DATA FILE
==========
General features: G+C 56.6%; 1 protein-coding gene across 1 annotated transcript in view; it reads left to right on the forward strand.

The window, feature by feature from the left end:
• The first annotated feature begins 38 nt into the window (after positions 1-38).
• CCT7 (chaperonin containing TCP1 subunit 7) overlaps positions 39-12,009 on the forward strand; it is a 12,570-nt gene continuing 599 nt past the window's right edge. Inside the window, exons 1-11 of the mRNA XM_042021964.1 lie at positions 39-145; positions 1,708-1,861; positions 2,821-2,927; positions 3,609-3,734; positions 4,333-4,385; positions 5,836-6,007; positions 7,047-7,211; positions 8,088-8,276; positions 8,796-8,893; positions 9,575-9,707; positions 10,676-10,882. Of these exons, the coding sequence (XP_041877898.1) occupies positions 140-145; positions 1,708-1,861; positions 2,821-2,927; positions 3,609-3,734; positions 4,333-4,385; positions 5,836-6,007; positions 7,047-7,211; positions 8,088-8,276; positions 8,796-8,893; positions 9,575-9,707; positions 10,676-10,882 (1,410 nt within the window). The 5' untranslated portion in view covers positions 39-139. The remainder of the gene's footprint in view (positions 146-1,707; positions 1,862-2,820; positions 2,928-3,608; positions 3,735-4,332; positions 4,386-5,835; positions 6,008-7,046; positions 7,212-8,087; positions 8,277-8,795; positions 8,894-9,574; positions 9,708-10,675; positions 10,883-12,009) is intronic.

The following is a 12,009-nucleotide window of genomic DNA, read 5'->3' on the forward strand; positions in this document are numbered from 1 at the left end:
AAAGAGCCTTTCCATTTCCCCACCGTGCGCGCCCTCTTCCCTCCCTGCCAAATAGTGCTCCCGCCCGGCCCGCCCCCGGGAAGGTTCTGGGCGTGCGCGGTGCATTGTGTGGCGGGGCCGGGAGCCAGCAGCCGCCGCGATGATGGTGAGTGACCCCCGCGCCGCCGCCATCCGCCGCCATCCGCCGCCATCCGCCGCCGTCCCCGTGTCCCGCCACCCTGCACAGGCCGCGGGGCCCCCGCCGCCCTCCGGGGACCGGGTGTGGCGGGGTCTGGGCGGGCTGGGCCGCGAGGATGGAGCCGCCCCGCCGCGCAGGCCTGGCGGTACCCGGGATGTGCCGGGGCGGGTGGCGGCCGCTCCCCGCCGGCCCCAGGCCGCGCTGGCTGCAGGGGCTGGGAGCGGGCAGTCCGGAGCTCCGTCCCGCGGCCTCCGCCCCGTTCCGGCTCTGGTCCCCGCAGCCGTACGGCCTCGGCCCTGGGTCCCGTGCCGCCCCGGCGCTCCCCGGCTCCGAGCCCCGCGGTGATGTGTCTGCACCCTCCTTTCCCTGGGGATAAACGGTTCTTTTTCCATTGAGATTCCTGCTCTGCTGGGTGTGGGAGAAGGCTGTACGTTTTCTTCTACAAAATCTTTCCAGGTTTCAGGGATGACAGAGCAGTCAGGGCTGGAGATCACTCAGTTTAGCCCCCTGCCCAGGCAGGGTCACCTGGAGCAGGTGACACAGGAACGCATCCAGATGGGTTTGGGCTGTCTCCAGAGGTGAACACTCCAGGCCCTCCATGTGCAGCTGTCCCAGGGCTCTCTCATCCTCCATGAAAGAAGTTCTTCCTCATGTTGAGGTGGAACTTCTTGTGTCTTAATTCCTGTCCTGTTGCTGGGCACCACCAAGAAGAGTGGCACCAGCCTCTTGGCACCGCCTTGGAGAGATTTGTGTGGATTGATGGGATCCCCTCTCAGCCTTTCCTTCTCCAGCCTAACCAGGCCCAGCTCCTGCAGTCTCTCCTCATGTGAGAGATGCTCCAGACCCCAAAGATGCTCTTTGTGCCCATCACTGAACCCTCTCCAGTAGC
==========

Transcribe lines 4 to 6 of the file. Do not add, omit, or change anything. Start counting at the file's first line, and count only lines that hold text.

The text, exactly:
• CCT7 (chaperonin containing TCP1 subunit 7) overlaps positions 39-12,009 on the forward strand; it is a 12,570-nt gene continuing 599 nt past the window's right edge. Inside the window, exons 1-11 of the mRNA XM_042021964.1 lie at positions 39-145; positions 1,708-1,861; positions 2,821-2,927; positions 3,609-3,734; positions 4,333-4,385; positions 5,836-6,007; positions 7,047-7,211; positions 8,088-8,276; positions 8,796-8,893; positions 9,575-9,707; positions 10,676-10,882. Of these exons, the coding sequence (XP_041877898.1) occupies positions 140-145; positions 1,708-1,861; positions 2,821-2,927; positions 3,609-3,734; positions 4,333-4,385; positions 5,836-6,007; positions 7,047-7,211; positions 8,088-8,276; positions 8,796-8,893; positions 9,575-9,707; positions 10,676-10,882 (1,410 nt within the window). The 5' untranslated portion in view covers positions 39-139. The remainder of the gene's footprint in view (positions 146-1,707; positions 1,862-2,820; positions 2,928-3,608; positions 3,735-4,332; positions 4,386-5,835; positions 6,008-7,046; positions 7,212-8,087; positions 8,277-8,795; positions 8,894-9,574; positions 9,708-10,675; positions 10,883-12,009) is intronic.

The following is a 12,009-nucleotide window of genomic DNA, read 5'->3' on the forward strand; positions in this document are numbered from 1 at the left end:
AAAGAGCCTTTCCATTTCCCCACCGTGCGCGCCCTCTTCCCTCCCTGCCAAATAGTGCTCCCGCCCGGCCCGCCCCCGGGAAGGTTCTGGGCGTGCGCGGTGCATTGTGTGGCGGGGCCGGGAGCCAGCAGCCGCCGCGATGATGGTGAGTGACCCCCGCGCCGCCGCCATCCGCCGCCATCCGCCGCCATCCGCCGCCGTCCCCGTGTCCCGCCACCCTGCACAGGCCGCGGGGCCCCCGCCGCCCTCCGGGGACCGGGTGTGGCGGGGTCTGGGCGGGCTGGGCCGCGAGGATGGAGCCGCCCCGCCGCGCAGGCCTGGCGGTACCCGGGATGTGCCGGGGCGGGTGGCGGCCGCTCCCCGCCGGCCCCAGGCCGCGCTGGCTGCAGGGGCTGGGAGCGGGCAGTCCGGAGCTCCGTCCCGCGGCCTCCGCCCCGTTCCGGCTCTGGTCCCCGCAGCCGTACGGCCTCGGCCCTGGGTCCCGTGCCGCCCCGGCGCTCCCCGGCTCCGAGCCCCGCGGTGATGTGTCTGCACCCTCCTTTCCCTGGGGATAAACGGTTCTTTTTCCATTGAGATTCCTGCTCTGCTGGGTGTGGGAGAAGGCTGTACGTTTTCTTCTACAAAATCTTTCCAGGTTTCAGGGATGACAGAGCAGTCAGGGCTGGAGATCACTCAGTTTAGCCCCCTGCCCAGGCAGGGTCACCTGGAGCAGGTGACACAGGAACGCATCCAGATGGGTTTGGGCTGTCTCCAGAGGTGAACACTCCAGGCCCTCCATGTGCAGCTGTCCCAGGGCTCTCTCATCCTCCATGAAAGAAGTTCTTCCTCATGTTGAGGTGGAACTTCTTGTGTCTTAATTCCTGTCCTGTTGCTGGGCACCACCAAGAAGAGTGGCACCAGCCTCTTGGCACCGCCTTGGAGAGATTTGTGTGGATTGATGGGATCCCCTCTCAGCCTTTCCTTCTCCAGCCTAACCAGGCCCAGCTCCTGCAGTCTCTCCTCATGTGAGAGATGCTCCAGACCCCAAAGATGCTCTTTGTGCCCATCACTGAACCCTCTCCAGTAGC